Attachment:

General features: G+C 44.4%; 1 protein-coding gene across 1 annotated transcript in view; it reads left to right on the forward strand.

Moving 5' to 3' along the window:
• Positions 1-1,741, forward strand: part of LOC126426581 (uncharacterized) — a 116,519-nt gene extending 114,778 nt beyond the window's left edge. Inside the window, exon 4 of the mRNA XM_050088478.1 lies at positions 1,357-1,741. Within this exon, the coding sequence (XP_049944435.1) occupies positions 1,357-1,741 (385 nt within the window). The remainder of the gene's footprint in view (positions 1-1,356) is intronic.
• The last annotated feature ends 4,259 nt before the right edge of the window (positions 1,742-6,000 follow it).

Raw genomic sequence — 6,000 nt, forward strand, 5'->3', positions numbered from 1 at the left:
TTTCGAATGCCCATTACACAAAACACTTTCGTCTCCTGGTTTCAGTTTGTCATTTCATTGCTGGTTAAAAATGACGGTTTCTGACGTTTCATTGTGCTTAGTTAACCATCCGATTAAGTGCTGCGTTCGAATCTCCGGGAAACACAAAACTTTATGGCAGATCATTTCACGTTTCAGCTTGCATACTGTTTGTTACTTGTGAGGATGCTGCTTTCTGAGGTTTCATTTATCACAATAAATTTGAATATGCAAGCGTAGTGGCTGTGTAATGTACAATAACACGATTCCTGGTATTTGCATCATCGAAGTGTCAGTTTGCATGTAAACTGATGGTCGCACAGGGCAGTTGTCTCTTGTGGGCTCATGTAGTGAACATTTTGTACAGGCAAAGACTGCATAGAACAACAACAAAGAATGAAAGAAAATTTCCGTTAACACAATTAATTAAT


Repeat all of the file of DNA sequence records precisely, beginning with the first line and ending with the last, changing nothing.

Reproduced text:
General features: G+C 44.4%; 1 protein-coding gene across 1 annotated transcript in view; it reads left to right on the forward strand.

Moving 5' to 3' along the window:
• Positions 1-1,741, forward strand: part of LOC126426581 (uncharacterized) — a 116,519-nt gene extending 114,778 nt beyond the window's left edge. Inside the window, exon 4 of the mRNA XM_050088478.1 lies at positions 1,357-1,741. Within this exon, the coding sequence (XP_049944435.1) occupies positions 1,357-1,741 (385 nt within the window). The remainder of the gene's footprint in view (positions 1-1,356) is intronic.
• The last annotated feature ends 4,259 nt before the right edge of the window (positions 1,742-6,000 follow it).

Raw genomic sequence — 6,000 nt, forward strand, 5'->3', positions numbered from 1 at the left:
TTTCGAATGCCCATTACACAAAACACTTTCGTCTCCTGGTTTCAGTTTGTCATTTCATTGCTGGTTAAAAATGACGGTTTCTGACGTTTCATTGTGCTTAGTTAACCATCCGATTAAGTGCTGCGTTCGAATCTCCGGGAAACACAAAACTTTATGGCAGATCATTTCACGTTTCAGCTTGCATACTGTTTGTTACTTGTGAGGATGCTGCTTTCTGAGGTTTCATTTATCACAATAAATTTGAATATGCAAGCGTAGTGGCTGTGTAATGTACAATAACACGATTCCTGGTATTTGCATCATCGAAGTGTCAGTTTGCATGTAAACTGATGGTCGCACAGGGCAGTTGTCTCTTGTGGGCTCATGTAGTGAACATTTTGTACAGGCAAAGACTGCATAGAACAACAACAAAGAATGAAAGAAAATTTCCGTTAACACAATTAATTAAT